Many plants in Australia have their seeds buried in order for the species to survive fires. The seeds start to germinate under the soil at certain temperatures. Seeds of Acacia terminalis and Dillwynia floribunda were examined in this experiment. It was hypothesised that the seeds need heat for the germination to start.Seeds of the two species were treated in hot and cold water and left to start germinating. Acacia terminalis showed a significant response in germination after the hot water treatment while Dillwynia floribunda did not. Neither seed showed a response in germination after cold water treatment. The results for Dillwynia floribunda were unexpected but may be explained by factors such as water temperature and the length of time the seeds remained in the heated water.
Background Information

Outline of what was investigated in this experiment
Hypothesis

Summary of Method

Summary of Results




Summary of Discussion
Nystrom, B (unpublished manuscript) University of Wollongong.

5.3     The Introduction

The introduction presents the research problem and objectives. It introduces the research by presenting background information related to the problem. It states clearly why the research is important, the research subject, and relates the problem to previous research via a brief and concise review of literature.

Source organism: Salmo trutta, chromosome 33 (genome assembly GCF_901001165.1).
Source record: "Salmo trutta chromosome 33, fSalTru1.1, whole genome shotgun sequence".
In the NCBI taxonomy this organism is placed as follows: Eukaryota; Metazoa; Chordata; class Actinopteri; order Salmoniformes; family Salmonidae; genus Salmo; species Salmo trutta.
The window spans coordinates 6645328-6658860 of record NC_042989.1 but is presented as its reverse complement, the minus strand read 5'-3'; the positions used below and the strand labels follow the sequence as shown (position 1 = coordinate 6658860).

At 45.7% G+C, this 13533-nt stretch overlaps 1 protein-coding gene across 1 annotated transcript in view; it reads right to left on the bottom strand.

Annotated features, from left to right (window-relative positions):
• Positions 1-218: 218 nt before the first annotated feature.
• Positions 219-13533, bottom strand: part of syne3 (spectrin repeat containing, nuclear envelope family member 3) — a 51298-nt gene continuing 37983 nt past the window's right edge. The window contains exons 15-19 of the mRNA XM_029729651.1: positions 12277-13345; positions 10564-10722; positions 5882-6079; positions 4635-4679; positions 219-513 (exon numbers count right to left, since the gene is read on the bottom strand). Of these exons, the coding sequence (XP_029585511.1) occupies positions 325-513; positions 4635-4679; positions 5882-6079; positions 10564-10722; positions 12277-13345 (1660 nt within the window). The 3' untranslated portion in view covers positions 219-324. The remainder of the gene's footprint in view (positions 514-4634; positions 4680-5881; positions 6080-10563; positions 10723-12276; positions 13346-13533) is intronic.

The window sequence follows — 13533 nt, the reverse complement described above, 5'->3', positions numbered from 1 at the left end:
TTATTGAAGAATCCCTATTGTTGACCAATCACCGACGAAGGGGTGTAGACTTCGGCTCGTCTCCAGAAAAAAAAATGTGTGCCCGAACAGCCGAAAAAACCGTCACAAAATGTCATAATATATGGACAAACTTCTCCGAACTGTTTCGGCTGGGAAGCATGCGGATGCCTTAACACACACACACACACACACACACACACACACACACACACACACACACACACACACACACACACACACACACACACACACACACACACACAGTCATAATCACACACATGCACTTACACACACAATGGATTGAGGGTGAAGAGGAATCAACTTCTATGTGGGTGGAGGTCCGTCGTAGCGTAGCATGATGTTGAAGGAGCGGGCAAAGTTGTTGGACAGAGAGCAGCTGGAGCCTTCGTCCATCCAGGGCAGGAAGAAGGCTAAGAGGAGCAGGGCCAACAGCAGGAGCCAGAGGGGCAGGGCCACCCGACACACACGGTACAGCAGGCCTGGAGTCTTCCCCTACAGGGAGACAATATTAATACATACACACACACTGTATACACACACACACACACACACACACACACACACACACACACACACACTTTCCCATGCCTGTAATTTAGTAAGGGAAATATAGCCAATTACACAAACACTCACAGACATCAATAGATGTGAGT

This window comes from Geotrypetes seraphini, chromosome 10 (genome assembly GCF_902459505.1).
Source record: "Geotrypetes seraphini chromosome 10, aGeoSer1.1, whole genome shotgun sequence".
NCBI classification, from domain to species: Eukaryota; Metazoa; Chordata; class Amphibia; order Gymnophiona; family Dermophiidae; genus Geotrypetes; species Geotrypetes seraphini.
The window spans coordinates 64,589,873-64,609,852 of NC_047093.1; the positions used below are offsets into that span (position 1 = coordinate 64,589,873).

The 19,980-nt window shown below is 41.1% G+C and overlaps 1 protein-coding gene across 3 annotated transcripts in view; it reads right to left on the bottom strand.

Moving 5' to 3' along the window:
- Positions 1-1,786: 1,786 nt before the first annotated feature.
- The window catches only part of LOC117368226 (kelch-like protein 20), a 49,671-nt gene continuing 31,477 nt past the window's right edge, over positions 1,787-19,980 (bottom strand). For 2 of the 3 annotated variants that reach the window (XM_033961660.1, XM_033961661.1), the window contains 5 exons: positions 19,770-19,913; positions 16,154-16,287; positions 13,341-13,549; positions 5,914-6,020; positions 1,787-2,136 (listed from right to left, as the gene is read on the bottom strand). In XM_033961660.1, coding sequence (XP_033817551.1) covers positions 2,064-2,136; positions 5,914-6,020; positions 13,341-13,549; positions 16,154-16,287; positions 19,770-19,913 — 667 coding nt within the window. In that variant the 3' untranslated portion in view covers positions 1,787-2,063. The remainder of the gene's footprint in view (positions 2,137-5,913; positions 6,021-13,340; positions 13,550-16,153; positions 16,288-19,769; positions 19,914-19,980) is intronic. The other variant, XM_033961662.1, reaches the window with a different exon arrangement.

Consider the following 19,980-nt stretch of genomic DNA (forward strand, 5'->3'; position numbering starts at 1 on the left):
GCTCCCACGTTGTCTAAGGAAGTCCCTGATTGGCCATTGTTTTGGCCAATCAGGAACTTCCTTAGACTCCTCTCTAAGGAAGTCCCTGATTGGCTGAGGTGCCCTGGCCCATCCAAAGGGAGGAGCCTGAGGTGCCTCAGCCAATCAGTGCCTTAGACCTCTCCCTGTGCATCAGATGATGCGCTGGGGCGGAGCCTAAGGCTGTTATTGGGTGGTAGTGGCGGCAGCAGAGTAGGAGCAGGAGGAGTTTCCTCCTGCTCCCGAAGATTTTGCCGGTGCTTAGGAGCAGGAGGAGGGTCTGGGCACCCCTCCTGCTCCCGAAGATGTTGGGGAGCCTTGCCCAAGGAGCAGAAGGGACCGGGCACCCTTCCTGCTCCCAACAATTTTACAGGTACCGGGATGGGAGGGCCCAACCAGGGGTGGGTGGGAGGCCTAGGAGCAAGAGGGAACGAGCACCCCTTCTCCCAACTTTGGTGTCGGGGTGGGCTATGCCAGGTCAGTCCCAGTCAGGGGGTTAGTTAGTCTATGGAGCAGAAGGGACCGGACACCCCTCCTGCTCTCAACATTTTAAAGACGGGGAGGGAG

5.4     The Materials and Methods

This section includes a clear statement of the materials and procedures used to collect data for the study. This portion of the article is a clear step-by-step set of statements of the data collection processes. Further, the author states clearly and concisely all assumptions. The author avoids unnecessary details related to the research procedures. Here, the author states the independent, dependent, and classificatory variables of the data set.
The author is responsible for explaining the materials and methods as simply as possible. The author tries to strike a balance between providing too much information and too little. If the materials and methods are too complex or would make the article too long for the journal, the author provides references and/or an address where more complete instructions can be obtained.
If the procedures used are well known and without modifications, the author cites an article in which they are described. There are three important reasons for a clear description of the materials and methods used in a study:
1)    To provide a technique to replicate the study;
2)    provide evidence of the study's strength; and
3)    Show that the procedures used are appropriate to solve the stated problem.

5.5     The Analysis of Data

This section presents clear and concise statements of how the data were analyzed. The analysis of data is an objective, instead of subjective or speculative, presentation. It states all procedures and appropriate statistical methods used to analyze and/or summarize the study data.